Imagine you have to photograph a team of football players or a group of very busy corporate executives and you’re given less than half an hour. Sound impossible? Well, let’s make the challenge even more difficult. Let’s make it three different shots with three different lighting setups. Sound ridiculous? Wait until you watch this trick by Daniel Norton:
Norton sets up three lighting scenarios for this demonstration:
Two V Flats are set up behind the model: black on the outside and white on the inside. They cover any light spilling out from the Acute heads set up immediately behind them. These heads are connected to Acute 2400 WS power packs. The light bounces off to the medium gray background. Norton overexposes the background by about 2.5 stops to make it pure white. The Acute heads also produce a bit of rim light around the model’s head and shoulders. The key light is a gridded softbox placed a little more centered than usual. This creates fewer shadows across the face.
In this scenario, the background lights won’t fire, making the medium gray background appear completely black in the shot. The key light is a beauty dish with a 25 degree grid fired from camera right. There is another B2 head fired from the opposite side, also with a 20 degree grid, separating the model from the background. The model is turned toward the key light to avoid too much shadow.
3. Warm Cool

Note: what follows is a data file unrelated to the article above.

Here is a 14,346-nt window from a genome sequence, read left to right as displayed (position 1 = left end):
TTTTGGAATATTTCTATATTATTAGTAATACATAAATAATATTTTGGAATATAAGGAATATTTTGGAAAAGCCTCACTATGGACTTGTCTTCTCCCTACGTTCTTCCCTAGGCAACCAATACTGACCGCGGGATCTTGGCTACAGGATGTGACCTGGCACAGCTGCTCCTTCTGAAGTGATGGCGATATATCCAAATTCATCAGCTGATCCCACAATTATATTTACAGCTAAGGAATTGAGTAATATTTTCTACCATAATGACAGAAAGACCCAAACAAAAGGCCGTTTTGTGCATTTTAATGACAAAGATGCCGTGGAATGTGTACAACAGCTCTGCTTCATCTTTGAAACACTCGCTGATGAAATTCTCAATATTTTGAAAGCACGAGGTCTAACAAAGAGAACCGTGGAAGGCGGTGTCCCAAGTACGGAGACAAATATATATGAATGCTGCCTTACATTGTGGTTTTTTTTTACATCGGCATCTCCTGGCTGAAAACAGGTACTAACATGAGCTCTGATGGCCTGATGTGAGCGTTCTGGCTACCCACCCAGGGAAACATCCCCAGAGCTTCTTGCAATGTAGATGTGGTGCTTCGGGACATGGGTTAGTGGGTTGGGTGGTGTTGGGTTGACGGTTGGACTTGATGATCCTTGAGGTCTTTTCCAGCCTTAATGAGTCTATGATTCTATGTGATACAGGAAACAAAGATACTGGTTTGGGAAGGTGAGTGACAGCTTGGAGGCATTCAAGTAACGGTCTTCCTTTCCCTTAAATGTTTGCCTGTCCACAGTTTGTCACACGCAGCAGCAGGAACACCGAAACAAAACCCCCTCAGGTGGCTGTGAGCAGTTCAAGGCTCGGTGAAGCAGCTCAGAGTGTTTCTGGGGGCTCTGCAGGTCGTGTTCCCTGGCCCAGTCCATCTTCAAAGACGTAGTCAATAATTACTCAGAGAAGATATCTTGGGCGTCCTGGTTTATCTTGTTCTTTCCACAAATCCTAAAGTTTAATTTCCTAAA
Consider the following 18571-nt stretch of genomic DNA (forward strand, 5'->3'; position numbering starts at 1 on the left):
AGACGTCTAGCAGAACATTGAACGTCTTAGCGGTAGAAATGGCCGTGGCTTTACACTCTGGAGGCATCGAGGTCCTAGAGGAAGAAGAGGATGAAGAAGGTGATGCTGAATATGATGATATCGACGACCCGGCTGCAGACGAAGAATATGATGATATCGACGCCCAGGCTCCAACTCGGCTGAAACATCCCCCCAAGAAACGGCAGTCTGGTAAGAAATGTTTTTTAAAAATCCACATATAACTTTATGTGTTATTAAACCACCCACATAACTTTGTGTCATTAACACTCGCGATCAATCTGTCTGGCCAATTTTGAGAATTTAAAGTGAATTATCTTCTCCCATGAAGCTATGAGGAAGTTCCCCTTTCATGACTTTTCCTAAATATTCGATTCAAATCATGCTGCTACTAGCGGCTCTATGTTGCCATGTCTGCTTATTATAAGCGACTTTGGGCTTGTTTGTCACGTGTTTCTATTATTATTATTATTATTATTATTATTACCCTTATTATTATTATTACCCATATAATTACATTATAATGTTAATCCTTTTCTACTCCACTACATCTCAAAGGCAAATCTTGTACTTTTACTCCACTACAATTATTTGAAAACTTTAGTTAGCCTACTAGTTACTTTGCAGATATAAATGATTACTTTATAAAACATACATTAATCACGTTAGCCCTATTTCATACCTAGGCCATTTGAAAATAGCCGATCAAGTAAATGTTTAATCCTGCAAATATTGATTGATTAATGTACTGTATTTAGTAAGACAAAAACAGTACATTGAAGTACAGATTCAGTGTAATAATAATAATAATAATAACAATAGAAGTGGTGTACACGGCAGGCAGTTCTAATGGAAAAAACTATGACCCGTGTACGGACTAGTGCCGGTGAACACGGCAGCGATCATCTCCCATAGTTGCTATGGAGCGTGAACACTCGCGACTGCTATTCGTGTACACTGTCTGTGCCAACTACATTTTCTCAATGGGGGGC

A floating head is set up directly above the model, attached to a boom stand and gelled with a blue gel. A Profoto Magnum reflector, gelled with a CTO gel, is set up directly above the camera. This produces a slightly warm light illuminating the face. The blue light spills somewhat, creating a slightly contrasting blue background merging into gray.
Controlling the Lights
To set up the three lights so that he can control them separately and as a group, Norton uses the channels on his PocketWizard. He meters each lighting setup in advance using a light meter so that each one is giving him the same exposure. He shoots at f/5.6 so that’s the starting point. This way he doesn’t have to touch the camera settings between each shot.
Plus, his PocketWizard Multimax allows him to cycle between each of the channels one after the other using his camera’s burst mode.
In less than three seconds, he can have three completely different portrait shots.
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Natural light is beautiful, but it doesn’t always cooperate. That’s why it’s important for photographers to understand how and when flash lighting can be beneficial. And if you don’t know where to begin, reading Ed Verosky’s Guide to Flash Photography is a good starting point. It covers everything from choosing a flash to how light works to setting up classic lighting patterns. We have a special reader deal on it this month.
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Go to full article: How to Capture Multiple Portrait Styles Quickly in Studio
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Article from: PictureCorrect